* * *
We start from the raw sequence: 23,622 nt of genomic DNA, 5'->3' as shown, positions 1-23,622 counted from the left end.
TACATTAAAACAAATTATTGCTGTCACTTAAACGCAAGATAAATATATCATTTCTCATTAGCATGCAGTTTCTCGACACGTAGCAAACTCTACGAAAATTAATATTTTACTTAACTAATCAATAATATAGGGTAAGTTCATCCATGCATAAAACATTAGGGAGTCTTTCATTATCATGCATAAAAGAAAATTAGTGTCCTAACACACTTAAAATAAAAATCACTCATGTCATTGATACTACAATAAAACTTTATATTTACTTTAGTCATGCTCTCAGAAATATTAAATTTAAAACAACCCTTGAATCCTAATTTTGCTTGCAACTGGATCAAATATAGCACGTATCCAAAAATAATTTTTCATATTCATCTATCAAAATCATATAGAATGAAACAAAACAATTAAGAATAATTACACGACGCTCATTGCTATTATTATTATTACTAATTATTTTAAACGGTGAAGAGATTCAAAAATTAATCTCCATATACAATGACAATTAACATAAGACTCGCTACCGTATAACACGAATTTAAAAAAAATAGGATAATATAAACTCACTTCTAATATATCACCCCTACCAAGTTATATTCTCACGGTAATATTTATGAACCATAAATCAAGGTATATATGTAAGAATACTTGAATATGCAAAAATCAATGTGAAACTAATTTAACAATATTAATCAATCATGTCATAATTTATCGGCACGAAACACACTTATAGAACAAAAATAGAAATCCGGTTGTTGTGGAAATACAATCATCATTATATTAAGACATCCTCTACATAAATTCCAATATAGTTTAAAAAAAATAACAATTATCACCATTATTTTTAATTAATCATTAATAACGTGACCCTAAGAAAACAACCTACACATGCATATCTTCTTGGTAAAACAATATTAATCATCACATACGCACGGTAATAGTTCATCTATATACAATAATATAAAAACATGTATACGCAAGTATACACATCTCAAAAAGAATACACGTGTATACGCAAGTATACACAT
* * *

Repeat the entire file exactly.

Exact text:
We start from the raw sequence: 23,622 nt of genomic DNA, 5'->3' as shown, positions 1-23,622 counted from the left end.
TACATTAAAACAAATTATTGCTGTCACTTAAACGCAAGATAAATATATCATTTCTCATTAGCATGCAGTTTCTCGACACGTAGCAAACTCTACGAAAATTAATATTTTACTTAACTAATCAATAATATAGGGTAAGTTCATCCATGCATAAAACATTAGGGAGTCTTTCATTATCATGCATAAAAGAAAATTAGTGTCCTAACACACTTAAAATAAAAATCACTCATGTCATTGATACTACAATAAAACTTTATATTTACTTTAGTCATGCTCTCAGAAATATTAAATTTAAAACAACCCTTGAATCCTAATTTTGCTTGCAACTGGATCAAATATAGCACGTATCCAAAAATAATTTTTCATATTCATCTATCAAAATCATATAGAATGAAACAAAACAATTAAGAATAATTACACGACGCTCATTGCTATTATTATTATTACTAATTATTTTAAACGGTGAAGAGATTCAAAAATTAATCTCCATATACAATGACAATTAACATAAGACTCGCTACCGTATAACACGAATTTAAAAAAAATAGGATAATATAAACTCACTTCTAATATATCACCCCTACCAAGTTATATTCTCACGGTAATATTTATGAACCATAAATCAAGGTATATATGTAAGAATACTTGAATATGCAAAAATCAATGTGAAACTAATTTAACAATATTAATCAATCATGTCATAATTTATCGGCACGAAACACACTTATAGAACAAAAATAGAAATCCGGTTGTTGTGGAAATACAATCATCATTATATTAAGACATCCTCTACATAAATTCCAATATAGTTTAAAAAAAATAACAATTATCACCATTATTTTTAATTAATCATTAATAACGTGACCCTAAGAAAACAACCTACACATGCATATCTTCTTGGTAAAACAATATTAATCATCACATACGCACGGTAATAGTTCATCTATATACAATAATATAAAAACATGTATACGCAAGTATACACATCTCAAAAAGAATACACGTGTATACGCAAGTATACACAT